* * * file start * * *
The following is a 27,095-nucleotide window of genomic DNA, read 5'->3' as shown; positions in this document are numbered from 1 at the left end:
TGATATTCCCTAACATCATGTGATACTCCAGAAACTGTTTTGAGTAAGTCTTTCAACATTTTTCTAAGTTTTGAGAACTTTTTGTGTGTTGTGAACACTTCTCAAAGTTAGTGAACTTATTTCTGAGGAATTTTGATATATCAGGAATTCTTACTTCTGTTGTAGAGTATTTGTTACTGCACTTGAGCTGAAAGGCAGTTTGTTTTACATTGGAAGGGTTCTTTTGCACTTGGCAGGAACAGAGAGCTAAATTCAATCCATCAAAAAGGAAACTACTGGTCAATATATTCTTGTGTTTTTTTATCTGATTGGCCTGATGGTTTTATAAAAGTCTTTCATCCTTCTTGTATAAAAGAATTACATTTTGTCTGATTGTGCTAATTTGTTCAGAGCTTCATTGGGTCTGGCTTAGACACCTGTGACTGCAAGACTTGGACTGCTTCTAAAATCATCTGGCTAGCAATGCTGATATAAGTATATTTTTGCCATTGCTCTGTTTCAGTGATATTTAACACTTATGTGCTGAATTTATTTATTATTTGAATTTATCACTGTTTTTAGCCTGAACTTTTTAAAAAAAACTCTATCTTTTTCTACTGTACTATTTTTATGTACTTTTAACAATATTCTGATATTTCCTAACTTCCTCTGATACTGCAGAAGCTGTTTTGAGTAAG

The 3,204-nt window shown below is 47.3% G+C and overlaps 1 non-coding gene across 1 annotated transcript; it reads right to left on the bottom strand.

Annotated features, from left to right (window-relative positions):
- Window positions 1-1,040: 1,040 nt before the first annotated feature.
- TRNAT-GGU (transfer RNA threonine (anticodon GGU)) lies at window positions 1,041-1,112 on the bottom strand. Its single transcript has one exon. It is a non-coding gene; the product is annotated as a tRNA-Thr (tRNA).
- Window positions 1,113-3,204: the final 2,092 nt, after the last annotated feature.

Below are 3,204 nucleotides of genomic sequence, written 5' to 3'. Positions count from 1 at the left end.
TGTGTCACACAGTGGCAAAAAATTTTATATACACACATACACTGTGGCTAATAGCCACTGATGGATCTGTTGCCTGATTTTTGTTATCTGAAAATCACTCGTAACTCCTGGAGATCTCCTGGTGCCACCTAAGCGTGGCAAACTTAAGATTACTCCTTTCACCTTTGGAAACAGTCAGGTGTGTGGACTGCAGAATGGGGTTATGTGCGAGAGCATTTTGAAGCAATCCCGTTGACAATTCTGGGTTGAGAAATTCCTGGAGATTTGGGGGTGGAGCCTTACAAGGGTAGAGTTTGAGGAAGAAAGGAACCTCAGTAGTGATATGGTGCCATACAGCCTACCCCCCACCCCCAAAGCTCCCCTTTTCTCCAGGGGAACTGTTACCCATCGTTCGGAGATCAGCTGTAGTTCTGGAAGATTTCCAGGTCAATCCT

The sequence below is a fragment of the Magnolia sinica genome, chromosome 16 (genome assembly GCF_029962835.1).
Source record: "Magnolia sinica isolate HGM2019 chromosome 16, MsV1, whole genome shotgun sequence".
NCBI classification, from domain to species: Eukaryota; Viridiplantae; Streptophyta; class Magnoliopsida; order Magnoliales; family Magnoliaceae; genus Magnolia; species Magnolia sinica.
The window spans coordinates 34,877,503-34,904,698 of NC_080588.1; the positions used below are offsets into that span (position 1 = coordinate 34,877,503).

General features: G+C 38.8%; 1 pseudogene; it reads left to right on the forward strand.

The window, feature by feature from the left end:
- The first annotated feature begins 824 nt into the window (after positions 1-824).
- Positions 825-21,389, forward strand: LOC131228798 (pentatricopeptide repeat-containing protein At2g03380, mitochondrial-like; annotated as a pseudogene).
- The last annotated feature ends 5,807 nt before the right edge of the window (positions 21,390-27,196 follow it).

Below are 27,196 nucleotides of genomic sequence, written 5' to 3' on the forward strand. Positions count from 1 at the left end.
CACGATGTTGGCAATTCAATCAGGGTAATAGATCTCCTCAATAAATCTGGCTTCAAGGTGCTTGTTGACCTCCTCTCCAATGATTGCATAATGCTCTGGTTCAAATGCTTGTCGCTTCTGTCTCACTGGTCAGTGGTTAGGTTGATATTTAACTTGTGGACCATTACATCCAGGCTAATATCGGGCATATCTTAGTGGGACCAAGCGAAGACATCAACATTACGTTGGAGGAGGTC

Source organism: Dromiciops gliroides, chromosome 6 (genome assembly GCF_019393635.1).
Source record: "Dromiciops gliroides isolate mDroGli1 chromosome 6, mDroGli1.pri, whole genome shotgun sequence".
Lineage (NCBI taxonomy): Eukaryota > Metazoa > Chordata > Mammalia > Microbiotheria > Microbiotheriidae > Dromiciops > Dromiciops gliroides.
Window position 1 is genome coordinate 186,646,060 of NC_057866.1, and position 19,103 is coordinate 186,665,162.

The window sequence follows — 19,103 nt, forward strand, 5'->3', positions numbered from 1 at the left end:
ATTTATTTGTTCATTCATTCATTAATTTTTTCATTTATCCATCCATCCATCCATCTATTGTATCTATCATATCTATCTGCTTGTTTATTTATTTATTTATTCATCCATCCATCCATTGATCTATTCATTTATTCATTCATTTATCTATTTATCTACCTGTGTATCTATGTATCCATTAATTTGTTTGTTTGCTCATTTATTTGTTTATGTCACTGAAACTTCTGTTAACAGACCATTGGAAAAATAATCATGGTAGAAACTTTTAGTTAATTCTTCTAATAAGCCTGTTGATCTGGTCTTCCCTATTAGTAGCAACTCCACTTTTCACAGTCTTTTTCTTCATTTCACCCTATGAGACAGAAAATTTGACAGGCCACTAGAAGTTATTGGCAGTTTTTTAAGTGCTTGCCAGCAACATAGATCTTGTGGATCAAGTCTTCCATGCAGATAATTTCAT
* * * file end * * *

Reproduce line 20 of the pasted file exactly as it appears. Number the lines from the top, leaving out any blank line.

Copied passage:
CACGATGTTGGCAATTCAATCAGGGTAATAGATCTCCTCAATAAATCTGGCTTCAAGGTGCTTGTTGACCTCCTCTCCAATGATTGCATAATGCTCTGGTTCAAATGCTTGTCGCTTCTGTCTCACTGGTCAGTGGTTAGGTTGATATTTAACTTGTGGACCATTACATCCAGGCTAATATCGGGCATATCTTAGTGGGACCAAGCGAAGACATCAACATTACGTTGGAGGAGGTC